Given this sort of input, it’s a wonder I had the courage to go. My courage was bolstered by those who had been there before me and told me that I could do it. Indeed, I not only did it, but I took my family with me, and we wouldn’t trade for it.
The thing is that South America is not a fishing village on the Amazon or an alligator farm owned by a crazy drug-lord. We are prepared to see it that way by what gets through on our TV and movies. The truth is rather more complex. In Asuncion, Paraguay you can stand in a neighborhood and see a horse-drawn cart collecting trash and a pickup truck with boys in the back texting on cell phones. There are three centuries going on at once.
Quite frankly, there were times when I thought that, if I knew more Spanish, I could easily go native because I had more in common with the folks there than I did with the folks either in the Northeastern US or on the West Coast.
When only minor excursions out, I’ve lived my life in Kansas and Oklahoma. This is still the frontier. We have a strong, agrarian strain. On one strip out of Asuncion while I was there, I saw a huge billboard with a couple of cattle on it. It read “Mas Pasto, Mas Carne.” This translates as “More Grass, More Meat.” Having grown up on the farm report, I knew I was among my own kind.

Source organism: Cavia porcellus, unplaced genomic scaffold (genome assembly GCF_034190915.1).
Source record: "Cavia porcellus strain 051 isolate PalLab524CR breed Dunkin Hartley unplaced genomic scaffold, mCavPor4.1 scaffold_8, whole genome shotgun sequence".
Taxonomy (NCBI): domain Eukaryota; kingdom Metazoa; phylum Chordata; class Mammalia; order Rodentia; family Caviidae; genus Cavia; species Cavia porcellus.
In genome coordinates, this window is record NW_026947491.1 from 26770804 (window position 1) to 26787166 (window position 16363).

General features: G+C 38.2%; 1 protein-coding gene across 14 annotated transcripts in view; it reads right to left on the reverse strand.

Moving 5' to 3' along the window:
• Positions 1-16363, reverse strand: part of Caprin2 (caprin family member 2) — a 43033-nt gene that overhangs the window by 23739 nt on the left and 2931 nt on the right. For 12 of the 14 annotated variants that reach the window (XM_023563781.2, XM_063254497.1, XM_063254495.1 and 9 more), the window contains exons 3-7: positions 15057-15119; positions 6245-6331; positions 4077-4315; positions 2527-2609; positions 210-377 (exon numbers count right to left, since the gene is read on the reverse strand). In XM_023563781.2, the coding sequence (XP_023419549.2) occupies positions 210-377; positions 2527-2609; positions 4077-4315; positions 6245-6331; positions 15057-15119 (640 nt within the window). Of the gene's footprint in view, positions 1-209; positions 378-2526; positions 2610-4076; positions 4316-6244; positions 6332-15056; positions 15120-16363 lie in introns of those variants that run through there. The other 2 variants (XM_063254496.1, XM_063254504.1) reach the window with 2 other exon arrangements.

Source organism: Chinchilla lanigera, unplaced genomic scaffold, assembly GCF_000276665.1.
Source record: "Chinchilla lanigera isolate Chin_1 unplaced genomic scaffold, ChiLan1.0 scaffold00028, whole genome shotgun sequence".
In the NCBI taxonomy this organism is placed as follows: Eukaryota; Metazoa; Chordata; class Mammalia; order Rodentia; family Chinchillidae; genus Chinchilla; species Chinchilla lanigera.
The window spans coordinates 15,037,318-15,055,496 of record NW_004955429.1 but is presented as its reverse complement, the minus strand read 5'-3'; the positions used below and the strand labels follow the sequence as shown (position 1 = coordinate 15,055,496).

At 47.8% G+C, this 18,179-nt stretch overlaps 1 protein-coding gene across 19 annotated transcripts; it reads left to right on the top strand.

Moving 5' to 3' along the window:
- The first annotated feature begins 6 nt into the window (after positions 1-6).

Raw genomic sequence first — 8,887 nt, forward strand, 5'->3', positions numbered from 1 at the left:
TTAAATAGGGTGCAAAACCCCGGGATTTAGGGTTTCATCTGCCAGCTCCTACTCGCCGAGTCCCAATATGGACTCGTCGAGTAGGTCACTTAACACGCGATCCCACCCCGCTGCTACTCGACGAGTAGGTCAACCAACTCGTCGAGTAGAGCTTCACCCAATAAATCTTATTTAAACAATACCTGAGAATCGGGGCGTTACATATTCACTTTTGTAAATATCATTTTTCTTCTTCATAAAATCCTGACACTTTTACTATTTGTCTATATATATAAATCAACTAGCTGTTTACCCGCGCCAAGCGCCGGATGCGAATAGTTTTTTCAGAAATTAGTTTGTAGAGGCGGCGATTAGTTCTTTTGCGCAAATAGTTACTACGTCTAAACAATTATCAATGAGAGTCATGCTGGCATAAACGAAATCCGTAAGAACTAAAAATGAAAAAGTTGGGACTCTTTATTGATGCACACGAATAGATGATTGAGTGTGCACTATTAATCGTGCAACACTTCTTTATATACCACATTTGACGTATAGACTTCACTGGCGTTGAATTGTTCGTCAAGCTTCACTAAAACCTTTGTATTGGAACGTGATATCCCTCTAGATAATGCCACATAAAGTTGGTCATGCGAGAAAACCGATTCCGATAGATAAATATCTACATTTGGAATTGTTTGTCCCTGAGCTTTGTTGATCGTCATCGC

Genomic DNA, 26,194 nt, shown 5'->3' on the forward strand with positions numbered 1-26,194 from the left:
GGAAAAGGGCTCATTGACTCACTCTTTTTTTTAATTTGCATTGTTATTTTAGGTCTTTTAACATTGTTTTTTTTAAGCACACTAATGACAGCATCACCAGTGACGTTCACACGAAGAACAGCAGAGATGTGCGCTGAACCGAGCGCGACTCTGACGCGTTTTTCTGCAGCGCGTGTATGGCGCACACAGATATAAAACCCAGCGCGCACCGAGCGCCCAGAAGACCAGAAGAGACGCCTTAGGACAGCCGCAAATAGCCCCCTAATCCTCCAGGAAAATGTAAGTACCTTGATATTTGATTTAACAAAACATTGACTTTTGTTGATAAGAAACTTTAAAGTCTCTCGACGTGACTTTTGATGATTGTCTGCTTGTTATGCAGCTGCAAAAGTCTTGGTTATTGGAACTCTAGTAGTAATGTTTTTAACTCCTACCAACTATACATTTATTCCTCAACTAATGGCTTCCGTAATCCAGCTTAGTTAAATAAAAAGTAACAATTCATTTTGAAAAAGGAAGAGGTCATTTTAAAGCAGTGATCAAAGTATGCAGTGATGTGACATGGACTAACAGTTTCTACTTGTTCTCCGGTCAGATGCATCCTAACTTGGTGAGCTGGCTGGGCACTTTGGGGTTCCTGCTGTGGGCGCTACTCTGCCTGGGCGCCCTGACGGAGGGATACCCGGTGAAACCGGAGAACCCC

It would be easy for me to go all paranoid here and say there is a conspiracy to make us think of South America and the rest of the world as being backward. This conclusion awaits a more careful argument. It is much easier to believe that most Americans live in cities and have a certain filter they put on the rest of the world. They view South America as backward and so concentrate on what fits that image, filtering out evidence to the contrary.
The hard truth is that these same people view most of the United States outside of the city limits of certain selected cities as being backward too.